Posted by Jennifer Long and Daniel Canales
Things to Watch
The City of Chicago City Council committee with responsibility for employer-related issues has advanced two separate ordinances intended to respond to the COVID-19 pandemic. The full City Council is expected to vote on both of these proposed ordinances on May 20, 2020. Watch for our follow up report after the City Council vote for further developments and additional compliance tips.
Chicago Fair Workweek Ordinance Amendment
Originally signed into law by Mayor Lori Lightfoot in July 2019 with an effective date of July 1, 2020, the Chicago Fair Workweek (CFW) Ordinance requires certain private sector employers to provide eligible employees making less than $26/hour or $50,000/year with a number of predictive scheduling protections, which include:
• Pre-employment good faith written estimate of the employee’s projected days and hours of work
• Advance notice (beginning with 10 days, increasing to 14 days in 2022) of the employee’s work hours and schedule
• Right to request schedule modifications
• Right to decline certain previously unscheduled hours without adequate rest periods
• Right to “predictability pay” for any schedule changes made within the defined advance notice period
Additional compliance requirements are detailed in our prior summary of the CFW Ordinance included at Number 8 in our Ten New Employment Laws for Illinois Employers in 2020.
The CFW Ordinance was set for full implementation on July 1, 2020, but on May 11, 2020, the Chicago City Council’s Workforce Development Committee members approved an amendment which will defer one of the enforcement provisions until January 1, 2021. The deferred provision prevents employees from being able to file private lawsuits against employers for failing to adhere to the advance scheduling rules. City Council members indicated that postponing the private cause of action section of the ordinance is intended to provide struggling businesses with additional time to implement the CFW Ordinance requirements without fear of lawsuits within the first six months.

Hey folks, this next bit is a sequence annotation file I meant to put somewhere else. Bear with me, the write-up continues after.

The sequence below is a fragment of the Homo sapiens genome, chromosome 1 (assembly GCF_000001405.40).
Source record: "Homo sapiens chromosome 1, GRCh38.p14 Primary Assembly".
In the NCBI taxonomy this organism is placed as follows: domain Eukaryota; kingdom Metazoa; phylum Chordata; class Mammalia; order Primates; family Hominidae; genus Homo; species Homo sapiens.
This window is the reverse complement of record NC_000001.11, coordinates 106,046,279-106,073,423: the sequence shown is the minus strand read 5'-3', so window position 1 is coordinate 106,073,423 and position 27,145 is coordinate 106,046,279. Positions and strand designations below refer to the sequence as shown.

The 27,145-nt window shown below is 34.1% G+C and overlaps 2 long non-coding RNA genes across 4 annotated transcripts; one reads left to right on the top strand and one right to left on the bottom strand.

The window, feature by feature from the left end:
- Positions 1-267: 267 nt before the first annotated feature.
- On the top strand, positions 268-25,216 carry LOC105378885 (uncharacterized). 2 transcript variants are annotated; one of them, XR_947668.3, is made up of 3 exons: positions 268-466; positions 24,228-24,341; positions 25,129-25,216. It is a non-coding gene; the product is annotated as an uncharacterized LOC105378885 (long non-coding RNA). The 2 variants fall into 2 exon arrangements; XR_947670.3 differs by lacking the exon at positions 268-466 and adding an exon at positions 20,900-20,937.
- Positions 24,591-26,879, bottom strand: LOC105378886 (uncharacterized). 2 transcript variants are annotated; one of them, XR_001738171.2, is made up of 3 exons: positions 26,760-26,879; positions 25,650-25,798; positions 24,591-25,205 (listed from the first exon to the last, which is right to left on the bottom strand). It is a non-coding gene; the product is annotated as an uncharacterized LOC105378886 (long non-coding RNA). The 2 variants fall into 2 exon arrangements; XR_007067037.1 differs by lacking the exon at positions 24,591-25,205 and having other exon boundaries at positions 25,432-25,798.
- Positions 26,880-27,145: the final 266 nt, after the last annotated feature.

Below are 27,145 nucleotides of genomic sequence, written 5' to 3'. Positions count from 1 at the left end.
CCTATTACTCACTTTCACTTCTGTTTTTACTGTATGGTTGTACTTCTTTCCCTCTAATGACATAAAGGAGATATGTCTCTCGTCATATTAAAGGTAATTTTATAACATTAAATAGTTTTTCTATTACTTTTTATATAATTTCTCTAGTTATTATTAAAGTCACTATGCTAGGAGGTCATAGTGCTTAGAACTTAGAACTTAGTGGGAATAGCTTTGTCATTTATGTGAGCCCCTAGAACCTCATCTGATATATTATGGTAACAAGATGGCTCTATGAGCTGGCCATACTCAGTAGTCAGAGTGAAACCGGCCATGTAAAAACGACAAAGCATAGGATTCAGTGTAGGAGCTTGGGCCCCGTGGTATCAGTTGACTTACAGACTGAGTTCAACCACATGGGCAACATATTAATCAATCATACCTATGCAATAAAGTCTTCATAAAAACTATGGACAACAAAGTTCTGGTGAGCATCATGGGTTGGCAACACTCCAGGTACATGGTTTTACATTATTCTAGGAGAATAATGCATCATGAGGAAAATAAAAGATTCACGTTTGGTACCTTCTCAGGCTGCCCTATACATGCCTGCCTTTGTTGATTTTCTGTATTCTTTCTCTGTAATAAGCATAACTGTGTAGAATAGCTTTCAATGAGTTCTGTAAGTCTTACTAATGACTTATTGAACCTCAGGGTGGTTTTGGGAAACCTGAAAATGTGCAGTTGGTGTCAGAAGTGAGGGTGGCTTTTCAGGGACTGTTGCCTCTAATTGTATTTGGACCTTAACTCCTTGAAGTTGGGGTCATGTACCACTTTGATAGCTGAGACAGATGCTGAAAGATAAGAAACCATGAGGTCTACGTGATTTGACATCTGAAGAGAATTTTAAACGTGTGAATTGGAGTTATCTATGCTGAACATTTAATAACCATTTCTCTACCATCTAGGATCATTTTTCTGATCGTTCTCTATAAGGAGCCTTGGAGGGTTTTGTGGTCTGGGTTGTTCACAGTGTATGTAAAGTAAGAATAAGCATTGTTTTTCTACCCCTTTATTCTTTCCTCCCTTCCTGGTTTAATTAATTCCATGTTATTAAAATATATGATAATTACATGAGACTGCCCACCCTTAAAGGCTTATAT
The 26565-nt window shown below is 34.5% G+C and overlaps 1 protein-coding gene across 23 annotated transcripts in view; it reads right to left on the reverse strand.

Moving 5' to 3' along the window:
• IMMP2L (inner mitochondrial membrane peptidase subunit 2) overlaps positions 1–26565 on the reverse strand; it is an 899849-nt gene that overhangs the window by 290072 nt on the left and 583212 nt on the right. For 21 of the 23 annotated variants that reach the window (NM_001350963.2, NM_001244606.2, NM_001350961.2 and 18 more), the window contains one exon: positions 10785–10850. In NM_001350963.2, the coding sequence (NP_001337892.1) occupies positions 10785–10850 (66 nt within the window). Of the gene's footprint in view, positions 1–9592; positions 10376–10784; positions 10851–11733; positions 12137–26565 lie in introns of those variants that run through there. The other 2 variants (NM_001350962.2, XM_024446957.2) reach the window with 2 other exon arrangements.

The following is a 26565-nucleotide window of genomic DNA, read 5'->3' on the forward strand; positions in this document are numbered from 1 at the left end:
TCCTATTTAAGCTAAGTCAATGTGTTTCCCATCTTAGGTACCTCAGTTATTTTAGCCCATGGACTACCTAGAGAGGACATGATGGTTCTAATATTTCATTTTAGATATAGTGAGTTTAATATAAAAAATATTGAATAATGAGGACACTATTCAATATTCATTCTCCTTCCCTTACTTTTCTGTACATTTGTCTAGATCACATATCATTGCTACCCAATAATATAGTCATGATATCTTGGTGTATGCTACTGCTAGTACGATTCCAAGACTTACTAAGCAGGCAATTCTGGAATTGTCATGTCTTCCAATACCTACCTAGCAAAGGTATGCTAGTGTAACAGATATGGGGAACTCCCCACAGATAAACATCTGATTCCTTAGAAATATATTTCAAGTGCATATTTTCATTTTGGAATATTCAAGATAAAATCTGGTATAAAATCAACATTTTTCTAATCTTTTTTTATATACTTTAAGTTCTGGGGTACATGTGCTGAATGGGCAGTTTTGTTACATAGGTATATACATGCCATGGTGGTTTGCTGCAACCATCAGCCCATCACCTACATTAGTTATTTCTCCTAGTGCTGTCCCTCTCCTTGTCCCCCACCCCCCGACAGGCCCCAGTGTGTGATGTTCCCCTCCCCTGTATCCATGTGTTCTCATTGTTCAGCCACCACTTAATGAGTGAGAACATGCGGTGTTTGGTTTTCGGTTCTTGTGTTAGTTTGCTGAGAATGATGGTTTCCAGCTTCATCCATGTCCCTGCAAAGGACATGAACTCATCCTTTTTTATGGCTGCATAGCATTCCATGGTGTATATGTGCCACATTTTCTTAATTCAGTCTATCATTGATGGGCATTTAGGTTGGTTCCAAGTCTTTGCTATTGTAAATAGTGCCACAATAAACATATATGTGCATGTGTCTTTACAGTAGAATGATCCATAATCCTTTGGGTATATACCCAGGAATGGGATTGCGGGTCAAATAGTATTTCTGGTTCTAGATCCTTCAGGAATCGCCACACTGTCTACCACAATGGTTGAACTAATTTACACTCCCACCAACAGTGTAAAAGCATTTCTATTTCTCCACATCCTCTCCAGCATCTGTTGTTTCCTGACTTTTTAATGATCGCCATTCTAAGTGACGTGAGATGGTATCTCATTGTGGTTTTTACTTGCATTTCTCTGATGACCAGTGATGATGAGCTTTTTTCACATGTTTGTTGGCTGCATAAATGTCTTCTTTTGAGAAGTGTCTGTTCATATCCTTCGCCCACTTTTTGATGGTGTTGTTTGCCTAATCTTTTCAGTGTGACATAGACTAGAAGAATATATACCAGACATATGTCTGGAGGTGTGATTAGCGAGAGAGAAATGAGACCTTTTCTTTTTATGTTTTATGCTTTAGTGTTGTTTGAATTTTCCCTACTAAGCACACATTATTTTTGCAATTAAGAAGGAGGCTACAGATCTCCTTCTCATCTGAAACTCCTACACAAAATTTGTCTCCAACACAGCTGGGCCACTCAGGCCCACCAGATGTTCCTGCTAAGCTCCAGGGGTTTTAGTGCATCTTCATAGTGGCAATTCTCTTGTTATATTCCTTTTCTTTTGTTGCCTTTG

COVID-19 Anti-Retaliation Ordinance
In the wake of the COVID-19 pandemic, the Chicago City Council Workforce Development Committee also has advanced an ordinance that protects employees from retaliation for the employee’s following any public health guidelines issued by the mayor, governor, or Chicago Department of Health, or a health care provider’s direction requiring an employee to stay home to minimize COVID-19 transmission.
Covered employees who feel like they have been fired or demoted in violation of this new COVID-19-related anti-retaliation requirement may submit a complaint to the Chicago Office of Labor Standards, who will investigate the claims. Employers found in violation of the ordinance could fined up to $1,000 per offense per day and also face private civil action by employees seeking reinstatement, damages and attorneys’ fees.